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The Consistent Consonant: Spelling Review Study Guide

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Updated on Aug 25, 2011

Practice exercises for this study guide can be found at:

The Consistent Consonant: Spelling Review Practice Exercises

Ah, consonants—the old, reliable workhorses of pronunciation. Unlike those pesky vowels, which can make all kinds of different sounds, the 21 consonants are nice and dependable. The b in boy is the same as the bs in bubble, which are the same as the bs in babbling brook. Six consonants can make two or three different sounds—c, g, q, s, x, and y—but for the most part, it is clear which pronunciation is called for in a given word.

Consonants are created by blocking the flow of air from the throat using the lips or tongue. There are six different mouth positions used to produce the consonants, which are described in the following table.

Shape Name Shape Description Letters Formed Using this Shape
alveolar tip of the tongue near the back of the upper teeth t, d, j, n
bilabial lips press together and pull apart b, m, p, w
labiodental lower lip presses against the upper teeth f, v
linguadental middle of the tongue presses near the back of the upper teeth s, z
palatal front of the tongue touches the hard palate y
velar back of the tongue touches the upper palate g, k, q

If you're reading this, of course, you already know the sounds that the different letters make, but here's a quick refresher:

b boy
c place, case
d dog
f effort
g agent, agree
h how
j junk
l aloud, camel
m money
n nail, sudden
p paid
r record, super
s sound, trees
t item
v violin
w welcome
x ax, xylophone, exist
y you, myth, dye, candy
z zip

ODD CONSONANTS OUT

Of the 21 consonants, c, q, and x are the only ones that do not make their own unique sounds. C can make two different sounds, both of which are also made by other letters. It either sounds like an s, as in the word dice, or a k, as in the word cry. In some words, like accent and succinct, it makes both sounds.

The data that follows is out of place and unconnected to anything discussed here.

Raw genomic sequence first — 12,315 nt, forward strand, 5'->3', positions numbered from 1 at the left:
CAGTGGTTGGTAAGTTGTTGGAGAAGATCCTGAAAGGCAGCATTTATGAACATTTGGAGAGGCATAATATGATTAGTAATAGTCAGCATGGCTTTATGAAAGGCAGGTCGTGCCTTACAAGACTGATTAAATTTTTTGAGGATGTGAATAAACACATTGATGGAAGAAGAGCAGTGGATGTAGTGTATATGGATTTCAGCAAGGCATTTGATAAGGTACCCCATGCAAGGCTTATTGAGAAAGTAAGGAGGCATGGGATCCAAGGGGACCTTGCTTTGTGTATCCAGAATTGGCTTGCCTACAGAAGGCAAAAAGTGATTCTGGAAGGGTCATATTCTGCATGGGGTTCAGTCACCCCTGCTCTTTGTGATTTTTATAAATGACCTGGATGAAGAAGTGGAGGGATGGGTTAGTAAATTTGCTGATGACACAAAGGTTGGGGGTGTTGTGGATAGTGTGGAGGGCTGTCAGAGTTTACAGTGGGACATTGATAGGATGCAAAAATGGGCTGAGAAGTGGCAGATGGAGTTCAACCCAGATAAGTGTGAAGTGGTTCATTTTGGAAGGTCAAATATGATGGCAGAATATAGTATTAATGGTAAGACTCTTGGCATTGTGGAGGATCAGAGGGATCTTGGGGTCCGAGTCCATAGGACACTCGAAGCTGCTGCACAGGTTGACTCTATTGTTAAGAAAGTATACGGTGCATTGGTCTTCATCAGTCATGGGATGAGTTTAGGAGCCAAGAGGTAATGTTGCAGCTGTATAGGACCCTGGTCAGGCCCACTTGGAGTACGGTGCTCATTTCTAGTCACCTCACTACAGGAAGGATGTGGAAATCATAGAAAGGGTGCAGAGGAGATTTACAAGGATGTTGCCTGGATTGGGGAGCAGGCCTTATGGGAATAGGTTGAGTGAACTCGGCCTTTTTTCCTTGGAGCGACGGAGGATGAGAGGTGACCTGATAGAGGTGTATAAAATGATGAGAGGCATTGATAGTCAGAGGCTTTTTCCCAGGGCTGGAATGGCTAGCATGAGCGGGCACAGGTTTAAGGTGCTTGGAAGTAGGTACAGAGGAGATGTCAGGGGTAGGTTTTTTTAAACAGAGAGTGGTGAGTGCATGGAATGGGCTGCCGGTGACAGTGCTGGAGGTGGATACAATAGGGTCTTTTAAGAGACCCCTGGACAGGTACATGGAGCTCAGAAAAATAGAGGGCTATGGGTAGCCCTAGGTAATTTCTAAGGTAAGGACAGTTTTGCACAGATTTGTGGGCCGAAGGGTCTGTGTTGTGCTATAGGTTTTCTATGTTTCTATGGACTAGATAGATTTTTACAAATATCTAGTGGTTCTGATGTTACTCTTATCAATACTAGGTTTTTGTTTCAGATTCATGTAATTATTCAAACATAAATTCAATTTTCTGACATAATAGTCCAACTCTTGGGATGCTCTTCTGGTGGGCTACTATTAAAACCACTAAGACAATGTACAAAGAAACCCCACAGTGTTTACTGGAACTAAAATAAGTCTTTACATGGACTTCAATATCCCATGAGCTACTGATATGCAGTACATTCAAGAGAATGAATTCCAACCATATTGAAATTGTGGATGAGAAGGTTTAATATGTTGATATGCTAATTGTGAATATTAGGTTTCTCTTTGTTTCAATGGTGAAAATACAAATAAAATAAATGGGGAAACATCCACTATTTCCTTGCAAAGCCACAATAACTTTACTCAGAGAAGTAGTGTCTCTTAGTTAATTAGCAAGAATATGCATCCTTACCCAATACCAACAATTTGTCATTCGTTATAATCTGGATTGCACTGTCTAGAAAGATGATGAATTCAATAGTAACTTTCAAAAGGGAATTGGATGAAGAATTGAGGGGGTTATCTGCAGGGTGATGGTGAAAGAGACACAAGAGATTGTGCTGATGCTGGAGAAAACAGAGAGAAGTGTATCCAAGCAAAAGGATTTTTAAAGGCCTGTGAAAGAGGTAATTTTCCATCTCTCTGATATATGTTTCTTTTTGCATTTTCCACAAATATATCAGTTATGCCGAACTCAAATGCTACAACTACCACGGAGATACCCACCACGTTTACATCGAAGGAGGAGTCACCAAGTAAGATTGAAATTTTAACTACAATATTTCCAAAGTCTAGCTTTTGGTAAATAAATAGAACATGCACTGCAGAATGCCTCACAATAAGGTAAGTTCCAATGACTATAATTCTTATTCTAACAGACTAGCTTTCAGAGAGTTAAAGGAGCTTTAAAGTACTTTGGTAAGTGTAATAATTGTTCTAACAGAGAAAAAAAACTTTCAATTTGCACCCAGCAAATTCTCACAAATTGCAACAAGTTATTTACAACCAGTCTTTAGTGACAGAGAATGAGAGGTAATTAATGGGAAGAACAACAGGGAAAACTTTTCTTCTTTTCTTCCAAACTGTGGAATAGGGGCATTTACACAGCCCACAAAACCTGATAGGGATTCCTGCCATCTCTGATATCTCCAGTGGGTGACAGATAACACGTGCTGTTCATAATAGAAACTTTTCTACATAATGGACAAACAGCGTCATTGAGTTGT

The letter q rarely appears without its friend u. There are a few words in the dictionary in which the word q appears without u, but these are mainly words that have been borrowed from other languages, such as cinq (meaning five), or place names, like Qatar (a country in the Middle East). The English q + u combination can either be pronounced kw, as in queen, or k, as in unique.

X can represent three different sounds. When it appears at the beginning of a word (which is not very often), it usually sounds like a z, as in xylophone or Xerox. When it follows the letter e at the beginning of a word it can sometimes make a gs sound, as in exact or exert. In all other cases, x will make a ks sound, as in box, taxi, or extinct.

INSIDE TRACK

Both c and g can make two different sounds, which are classified as either soft or hard. The soft c is pronounced like an s, and the hard c is pronounced with a k sound. The soft g is pronounced with a j sound, while the hard g is pronounced with a guh sound. There are two rules to follow when trying to determine whether c or g will be soft or hard.

  1. When the letter c or g is followed by an e, i, or y, it will almost always be soft. The words cent, decide, and cymbal all have soft c sounds, while the words gel, giant, and gym all have a soft g sound,
  2. When the letter c or g is followed by a, o, or u, it will almost always be hard. The words care, cotton, and crust all have hard c sounds, while the words game, got, and guppy all have a hard g sound.
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